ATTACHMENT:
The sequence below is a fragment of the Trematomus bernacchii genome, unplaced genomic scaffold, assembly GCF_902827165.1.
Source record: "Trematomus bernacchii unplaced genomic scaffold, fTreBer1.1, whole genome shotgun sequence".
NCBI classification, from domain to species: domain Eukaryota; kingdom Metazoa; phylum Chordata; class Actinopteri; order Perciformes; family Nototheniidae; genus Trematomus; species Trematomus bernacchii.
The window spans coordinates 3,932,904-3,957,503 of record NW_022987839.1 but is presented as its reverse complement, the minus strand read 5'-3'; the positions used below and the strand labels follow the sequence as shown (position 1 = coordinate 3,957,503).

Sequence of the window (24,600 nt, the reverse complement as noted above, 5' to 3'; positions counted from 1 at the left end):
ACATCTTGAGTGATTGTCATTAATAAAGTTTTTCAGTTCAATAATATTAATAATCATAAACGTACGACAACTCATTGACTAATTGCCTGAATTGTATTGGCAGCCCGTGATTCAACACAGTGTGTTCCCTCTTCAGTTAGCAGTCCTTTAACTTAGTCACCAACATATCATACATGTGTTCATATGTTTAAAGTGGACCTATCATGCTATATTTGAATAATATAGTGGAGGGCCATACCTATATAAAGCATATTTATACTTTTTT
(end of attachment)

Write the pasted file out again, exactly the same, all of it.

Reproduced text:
The sequence below is a fragment of the Trematomus bernacchii genome, unplaced genomic scaffold, assembly GCF_902827165.1.
Source record: "Trematomus bernacchii unplaced genomic scaffold, fTreBer1.1, whole genome shotgun sequence".
NCBI classification, from domain to species: domain Eukaryota; kingdom Metazoa; phylum Chordata; class Actinopteri; order Perciformes; family Nototheniidae; genus Trematomus; species Trematomus bernacchii.
The window spans coordinates 3,932,904-3,957,503 of record NW_022987839.1 but is presented as its reverse complement, the minus strand read 5'-3'; the positions used below and the strand labels follow the sequence as shown (position 1 = coordinate 3,957,503).

Sequence of the window (24,600 nt, the reverse complement as noted above, 5' to 3'; positions counted from 1 at the left end):
ACATCTTGAGTGATTGTCATTAATAAAGTTTTTCAGTTCAATAATATTAATAATCATAAACGTACGACAACTCATTGACTAATTGCCTGAATTGTATTGGCAGCCCGTGATTCAACACAGTGTGTTCCCTCTTCAGTTAGCAGTCCTTTAACTTAGTCACCAACATATCATACATGTGTTCATATGTTTAAAGTGGACCTATCATGCTATATTTGAATAATATAGTGGAGGGCCATACCTATATAAAGCATATTTATACTTTTTT